The Indian cricket board has also ordered a probe into the accusations, made by a local television channel.
“The president BCCI has immediately appointed Ravi Sawani (former head of ICC anti-corruption and security Unit) as the commissioner to make a preliminary enquiry,” the BCCI said in a statement.
The five cricketers – TP Sudhindra (Deccan), Mohnish Mishra (Pune), Amit Yadav (Punjab), Shalabh Srivastav (Punjab) and Abhinav Bali – will remain suspended from all cricketing activities pending the investigation, the BCCI said.
Out of the five cricketers, Bali has not played in any of IPL’s five editions.
Footage from India TV appeared to show an IPL player negotiating a fee for bowling a no-ball, while another said he received under-the-table payments above his contracted fee.
Each of the nine franchises has a salary cap and the player in question has not been capped by the national team, meaning he cannot be paid more than 3 million Indian rupees ($55,700) according to IPL rules.
The BCCI had sought complete footage of the ‘sting operation’ from the channel and later had a teleconference with the IPL governing council this afternoon where the decisions were taken.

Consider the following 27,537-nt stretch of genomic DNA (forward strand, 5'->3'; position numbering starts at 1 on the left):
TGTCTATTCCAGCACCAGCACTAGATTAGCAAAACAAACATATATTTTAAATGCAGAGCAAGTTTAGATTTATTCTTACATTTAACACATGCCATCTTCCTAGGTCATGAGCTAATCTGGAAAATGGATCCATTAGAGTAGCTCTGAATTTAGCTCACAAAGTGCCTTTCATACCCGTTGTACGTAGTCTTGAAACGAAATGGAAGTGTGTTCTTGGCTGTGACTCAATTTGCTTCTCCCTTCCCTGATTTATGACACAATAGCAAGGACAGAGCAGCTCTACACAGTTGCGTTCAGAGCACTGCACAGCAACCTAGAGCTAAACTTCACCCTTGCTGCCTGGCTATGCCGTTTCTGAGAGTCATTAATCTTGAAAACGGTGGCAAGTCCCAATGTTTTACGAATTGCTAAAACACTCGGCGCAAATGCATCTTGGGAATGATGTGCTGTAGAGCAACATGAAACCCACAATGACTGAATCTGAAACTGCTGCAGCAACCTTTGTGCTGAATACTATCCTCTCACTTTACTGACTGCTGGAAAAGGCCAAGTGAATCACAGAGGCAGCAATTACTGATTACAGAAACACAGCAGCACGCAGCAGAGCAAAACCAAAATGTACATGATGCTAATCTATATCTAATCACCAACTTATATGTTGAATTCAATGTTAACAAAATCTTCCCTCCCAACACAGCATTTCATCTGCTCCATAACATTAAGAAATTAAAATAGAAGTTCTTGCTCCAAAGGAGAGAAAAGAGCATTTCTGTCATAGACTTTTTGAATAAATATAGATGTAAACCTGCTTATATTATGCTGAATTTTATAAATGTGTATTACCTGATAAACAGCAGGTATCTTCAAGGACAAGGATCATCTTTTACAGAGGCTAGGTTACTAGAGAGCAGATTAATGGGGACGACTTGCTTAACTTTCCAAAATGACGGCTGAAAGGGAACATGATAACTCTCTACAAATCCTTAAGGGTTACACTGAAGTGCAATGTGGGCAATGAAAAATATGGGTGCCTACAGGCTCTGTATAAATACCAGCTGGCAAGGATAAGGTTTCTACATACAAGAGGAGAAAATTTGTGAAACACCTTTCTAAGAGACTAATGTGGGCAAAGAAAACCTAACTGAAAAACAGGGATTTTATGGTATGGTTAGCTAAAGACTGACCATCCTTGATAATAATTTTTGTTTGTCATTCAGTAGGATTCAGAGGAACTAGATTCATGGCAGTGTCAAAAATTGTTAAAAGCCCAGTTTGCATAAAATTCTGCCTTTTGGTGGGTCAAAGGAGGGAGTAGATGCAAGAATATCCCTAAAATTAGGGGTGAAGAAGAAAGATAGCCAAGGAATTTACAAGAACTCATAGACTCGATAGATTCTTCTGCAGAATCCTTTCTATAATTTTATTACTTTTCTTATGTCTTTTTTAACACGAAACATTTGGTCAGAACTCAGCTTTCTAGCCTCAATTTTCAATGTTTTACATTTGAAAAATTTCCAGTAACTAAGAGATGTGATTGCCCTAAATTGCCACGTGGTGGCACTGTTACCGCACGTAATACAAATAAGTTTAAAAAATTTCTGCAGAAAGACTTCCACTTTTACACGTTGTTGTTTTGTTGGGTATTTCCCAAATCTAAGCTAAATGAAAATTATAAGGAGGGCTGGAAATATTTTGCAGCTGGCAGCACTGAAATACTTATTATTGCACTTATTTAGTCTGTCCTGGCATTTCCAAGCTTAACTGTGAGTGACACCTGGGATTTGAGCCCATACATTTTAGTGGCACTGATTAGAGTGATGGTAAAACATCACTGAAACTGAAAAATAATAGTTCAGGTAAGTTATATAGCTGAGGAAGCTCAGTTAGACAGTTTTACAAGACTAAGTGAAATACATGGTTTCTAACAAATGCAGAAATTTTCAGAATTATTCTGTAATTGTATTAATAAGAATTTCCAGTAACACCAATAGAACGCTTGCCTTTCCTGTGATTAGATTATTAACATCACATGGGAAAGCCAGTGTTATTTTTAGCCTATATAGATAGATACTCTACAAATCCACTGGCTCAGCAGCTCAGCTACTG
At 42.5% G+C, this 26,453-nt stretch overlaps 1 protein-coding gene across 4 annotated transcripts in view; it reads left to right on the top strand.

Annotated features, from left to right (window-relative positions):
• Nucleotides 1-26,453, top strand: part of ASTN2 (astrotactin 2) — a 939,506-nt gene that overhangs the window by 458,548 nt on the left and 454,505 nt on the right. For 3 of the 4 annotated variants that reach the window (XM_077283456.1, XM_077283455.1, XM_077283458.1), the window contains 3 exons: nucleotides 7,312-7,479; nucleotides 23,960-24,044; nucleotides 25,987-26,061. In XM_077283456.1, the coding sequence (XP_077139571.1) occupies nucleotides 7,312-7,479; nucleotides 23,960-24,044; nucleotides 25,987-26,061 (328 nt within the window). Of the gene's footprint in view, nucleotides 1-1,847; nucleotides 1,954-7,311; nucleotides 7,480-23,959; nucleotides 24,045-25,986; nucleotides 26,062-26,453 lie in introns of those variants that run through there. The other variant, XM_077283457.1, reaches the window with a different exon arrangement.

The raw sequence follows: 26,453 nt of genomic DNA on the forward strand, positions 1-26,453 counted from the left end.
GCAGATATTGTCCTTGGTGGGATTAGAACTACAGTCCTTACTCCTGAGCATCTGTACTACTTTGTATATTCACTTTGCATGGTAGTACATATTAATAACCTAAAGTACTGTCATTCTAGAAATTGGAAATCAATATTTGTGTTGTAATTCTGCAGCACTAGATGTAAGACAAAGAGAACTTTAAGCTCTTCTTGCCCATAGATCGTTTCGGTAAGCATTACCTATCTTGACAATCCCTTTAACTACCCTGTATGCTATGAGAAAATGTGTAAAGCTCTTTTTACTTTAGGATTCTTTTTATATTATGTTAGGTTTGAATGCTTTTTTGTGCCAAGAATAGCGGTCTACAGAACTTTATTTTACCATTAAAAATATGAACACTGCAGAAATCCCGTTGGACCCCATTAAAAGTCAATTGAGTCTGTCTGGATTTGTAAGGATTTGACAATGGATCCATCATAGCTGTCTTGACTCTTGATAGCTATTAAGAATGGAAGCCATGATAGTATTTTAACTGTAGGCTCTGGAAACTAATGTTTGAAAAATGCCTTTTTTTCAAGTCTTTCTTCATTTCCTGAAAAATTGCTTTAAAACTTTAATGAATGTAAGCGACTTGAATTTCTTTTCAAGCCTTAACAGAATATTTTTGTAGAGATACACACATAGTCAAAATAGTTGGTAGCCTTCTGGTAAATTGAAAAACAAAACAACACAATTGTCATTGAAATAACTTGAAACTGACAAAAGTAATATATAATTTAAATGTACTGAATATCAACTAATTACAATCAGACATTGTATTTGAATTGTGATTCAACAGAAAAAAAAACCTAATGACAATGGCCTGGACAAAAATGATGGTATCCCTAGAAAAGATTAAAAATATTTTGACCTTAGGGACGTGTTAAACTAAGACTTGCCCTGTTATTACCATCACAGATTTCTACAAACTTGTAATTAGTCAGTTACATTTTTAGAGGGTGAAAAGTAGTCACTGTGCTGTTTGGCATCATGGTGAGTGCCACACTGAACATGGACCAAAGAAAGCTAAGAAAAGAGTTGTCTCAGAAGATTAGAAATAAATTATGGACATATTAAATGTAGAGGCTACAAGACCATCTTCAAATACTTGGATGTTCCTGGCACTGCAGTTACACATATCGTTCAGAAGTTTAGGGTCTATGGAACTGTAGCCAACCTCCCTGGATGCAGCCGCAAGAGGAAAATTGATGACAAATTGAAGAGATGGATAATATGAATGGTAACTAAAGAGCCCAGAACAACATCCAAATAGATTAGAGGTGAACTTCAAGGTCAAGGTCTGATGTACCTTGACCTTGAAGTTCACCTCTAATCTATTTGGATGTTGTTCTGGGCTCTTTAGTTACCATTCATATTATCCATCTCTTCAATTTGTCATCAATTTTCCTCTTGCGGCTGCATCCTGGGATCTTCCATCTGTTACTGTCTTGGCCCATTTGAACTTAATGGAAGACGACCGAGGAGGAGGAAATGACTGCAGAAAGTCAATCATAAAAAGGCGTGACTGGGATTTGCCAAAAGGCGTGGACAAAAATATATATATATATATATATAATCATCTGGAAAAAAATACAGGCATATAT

Last year, Pakistan players Salman Butt, Mohammad Asif and Mohammad Amir were jailed in Britain for their role in a spot-fixing scandal relating to a test match against England at Lord’s in August 2010.
The spot-fixing scam, which shook the cricketing world, came to light after a British newspaper recorded sports agent Mazhar Majeed boasting of how he could arrange for players to rig elements of matches for money.
The International Cricket Council subsequently banned the three players for a minimum of five years.
A series of scandals has tarnished the image of the cash-rich IPL, which boasts a host of celebrity owners including India’s richest man Mukesh Ambani, spirits and airline magnate Vijay Mallya and Bollywood star Shah Rukh Khan.
Photo: A policeman stands guard at one of the entrances to a cricket stadium during a match in IPL tournament in Kolkata April 19, 2010. Indian authorities have begun an investigation into the financing of the Indian Premier League (IPL), the finance minister said on Monday, following allegations of corruption in the world’s richest cricket tournament. REUTERS/Parth Sanyal.
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